"Set in Depression-era Alabama," as show notes explain, Things of Dry Hours "tells the story of Tice Hogan (Lindo), an African American out-of-work Sunday school teacher and member of the Communist Party, and his daughter Cali (Ruff) whose lives get turned upside down when they take-in a mysterious white factory worker on the run."
Dillahunt recently put in notable turns on TV's "Terminator: The Sarah Connor Chronicles," "Life," and two different roles on HBO's "Deadwood." A Broadway veteran of 1996's revivals of Inherit the Wind and The Father, he has also appeared in the films "No Country for Old Men," "The Assassination of Jesse James by the Coward Robert Ford" and the current "The Last House on the Left."
Lindo, a Tony Award nominee for his last Broadway appearance in the original Joe Turner's Come and Gone, makes his return to the New York stage in more than 20 years. Also a Broadway vet of Master Harold and the Boys, he is known for his film turns in "The Cider House Rules," "Heist," "A Life Less Ordinary," the small-screen adaptation of "The Exonerated" and the series "Kidnapped." Recently, he has directed stagings of Joe Turner's Come and Gone and The Blue Door.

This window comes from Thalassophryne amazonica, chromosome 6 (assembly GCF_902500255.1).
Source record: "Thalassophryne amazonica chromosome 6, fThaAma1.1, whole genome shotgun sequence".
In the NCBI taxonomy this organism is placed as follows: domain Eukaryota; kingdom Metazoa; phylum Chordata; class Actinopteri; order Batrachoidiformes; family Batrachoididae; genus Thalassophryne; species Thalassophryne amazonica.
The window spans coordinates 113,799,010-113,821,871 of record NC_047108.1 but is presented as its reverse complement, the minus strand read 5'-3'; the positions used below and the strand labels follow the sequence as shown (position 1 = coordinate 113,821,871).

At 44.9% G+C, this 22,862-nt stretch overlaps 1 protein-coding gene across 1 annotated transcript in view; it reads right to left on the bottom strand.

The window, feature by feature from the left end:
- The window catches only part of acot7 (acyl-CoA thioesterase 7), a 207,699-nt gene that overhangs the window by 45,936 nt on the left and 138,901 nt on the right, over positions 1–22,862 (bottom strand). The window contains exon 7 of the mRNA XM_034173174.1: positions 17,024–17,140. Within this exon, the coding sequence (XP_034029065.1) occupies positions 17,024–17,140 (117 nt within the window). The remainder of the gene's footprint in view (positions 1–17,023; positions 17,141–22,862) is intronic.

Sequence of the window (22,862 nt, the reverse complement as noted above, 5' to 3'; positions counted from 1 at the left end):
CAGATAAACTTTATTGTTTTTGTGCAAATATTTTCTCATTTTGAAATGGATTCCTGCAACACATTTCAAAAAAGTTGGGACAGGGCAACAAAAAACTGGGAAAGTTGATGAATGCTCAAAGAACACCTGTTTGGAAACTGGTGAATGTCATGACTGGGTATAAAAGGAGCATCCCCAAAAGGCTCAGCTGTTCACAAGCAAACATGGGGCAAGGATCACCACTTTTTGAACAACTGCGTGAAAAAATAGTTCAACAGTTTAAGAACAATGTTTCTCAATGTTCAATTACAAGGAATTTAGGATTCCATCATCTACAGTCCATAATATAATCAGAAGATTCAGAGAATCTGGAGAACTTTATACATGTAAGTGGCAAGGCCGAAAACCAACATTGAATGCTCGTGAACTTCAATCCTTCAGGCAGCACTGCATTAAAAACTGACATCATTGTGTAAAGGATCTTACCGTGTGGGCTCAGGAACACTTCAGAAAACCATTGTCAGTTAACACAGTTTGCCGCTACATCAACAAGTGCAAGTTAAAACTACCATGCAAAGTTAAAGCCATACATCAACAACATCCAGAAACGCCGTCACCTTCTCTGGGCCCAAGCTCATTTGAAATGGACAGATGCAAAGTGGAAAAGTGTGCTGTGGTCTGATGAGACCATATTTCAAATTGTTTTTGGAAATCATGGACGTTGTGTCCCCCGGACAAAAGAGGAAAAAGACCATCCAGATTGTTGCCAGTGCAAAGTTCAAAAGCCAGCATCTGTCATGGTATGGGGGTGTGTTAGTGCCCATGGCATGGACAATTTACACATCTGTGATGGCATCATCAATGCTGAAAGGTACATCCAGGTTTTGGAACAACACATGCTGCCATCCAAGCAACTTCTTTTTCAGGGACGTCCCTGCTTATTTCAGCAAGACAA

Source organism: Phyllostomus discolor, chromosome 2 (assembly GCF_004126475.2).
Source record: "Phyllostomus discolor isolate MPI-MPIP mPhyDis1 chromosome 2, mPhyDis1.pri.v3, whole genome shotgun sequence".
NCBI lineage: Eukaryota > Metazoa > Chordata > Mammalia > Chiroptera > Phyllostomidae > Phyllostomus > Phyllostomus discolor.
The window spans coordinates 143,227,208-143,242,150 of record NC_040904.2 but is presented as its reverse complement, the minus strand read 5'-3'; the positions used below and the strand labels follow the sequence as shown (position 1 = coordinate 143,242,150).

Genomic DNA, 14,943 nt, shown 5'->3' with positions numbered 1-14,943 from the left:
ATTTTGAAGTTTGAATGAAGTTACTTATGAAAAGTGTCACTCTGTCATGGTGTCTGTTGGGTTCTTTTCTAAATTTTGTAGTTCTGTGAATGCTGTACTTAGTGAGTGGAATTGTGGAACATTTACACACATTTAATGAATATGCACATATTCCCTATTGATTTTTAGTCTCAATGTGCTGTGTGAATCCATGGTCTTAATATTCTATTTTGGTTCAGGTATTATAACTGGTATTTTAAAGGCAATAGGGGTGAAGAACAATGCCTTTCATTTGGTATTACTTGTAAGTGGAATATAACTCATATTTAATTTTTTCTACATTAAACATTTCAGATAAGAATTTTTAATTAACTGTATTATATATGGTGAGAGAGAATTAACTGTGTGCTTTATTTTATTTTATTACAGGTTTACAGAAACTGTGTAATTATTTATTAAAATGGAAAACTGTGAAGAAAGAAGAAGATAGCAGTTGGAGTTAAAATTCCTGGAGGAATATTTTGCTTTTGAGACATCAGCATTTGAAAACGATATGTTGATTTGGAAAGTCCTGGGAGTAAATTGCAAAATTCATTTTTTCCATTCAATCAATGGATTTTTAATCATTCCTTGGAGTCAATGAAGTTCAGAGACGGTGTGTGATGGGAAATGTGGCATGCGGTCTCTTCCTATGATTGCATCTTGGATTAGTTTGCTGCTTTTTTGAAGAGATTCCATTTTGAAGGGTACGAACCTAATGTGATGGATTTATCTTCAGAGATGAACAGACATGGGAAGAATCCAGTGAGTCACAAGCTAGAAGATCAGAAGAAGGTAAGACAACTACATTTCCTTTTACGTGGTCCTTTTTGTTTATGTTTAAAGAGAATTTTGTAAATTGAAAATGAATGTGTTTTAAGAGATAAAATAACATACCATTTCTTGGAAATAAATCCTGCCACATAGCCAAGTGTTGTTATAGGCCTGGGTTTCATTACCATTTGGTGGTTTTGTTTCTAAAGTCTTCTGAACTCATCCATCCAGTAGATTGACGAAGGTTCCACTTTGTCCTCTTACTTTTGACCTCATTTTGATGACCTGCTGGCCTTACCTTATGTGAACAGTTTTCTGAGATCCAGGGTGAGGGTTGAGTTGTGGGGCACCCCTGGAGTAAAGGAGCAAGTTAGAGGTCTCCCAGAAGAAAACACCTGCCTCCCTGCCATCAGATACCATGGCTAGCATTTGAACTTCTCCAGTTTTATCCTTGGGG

Ruff recently appeared in Athol Fugard's Coming Home at the Long Wharf Theatre. She has also appeared in "Rachel Getting Married" and Off-Broadway stagings of The Cherry Orchard, Pudd'nhead Wilson and The Taming of the Shrew. Santiago-Hudson adapted his acclaimed solo stage show Lackawanna Blues for HBO (Lindo appeared in the work). The director (who also performs, writes and produces) has also staged Seven Guitars, The First Breeze of Summer and Gem of the Ocean. As an actor — seen in the recent Encores! run of Finian's Rainbow — he currently appears on "Castle" and has been seen on "Law & Order" and in the film "American Gangster."
Originally commissioned by The Joseph Papp Public Theater/New York Shakespeare Festival, Things of Dry Hours was first produced by Pittsburgh Public Theater.
For ticket to Things of Dry Hours at NYTW, 79 East Fourth Street, call (212) 239-6200. For more information visit the website at www.nytw.org.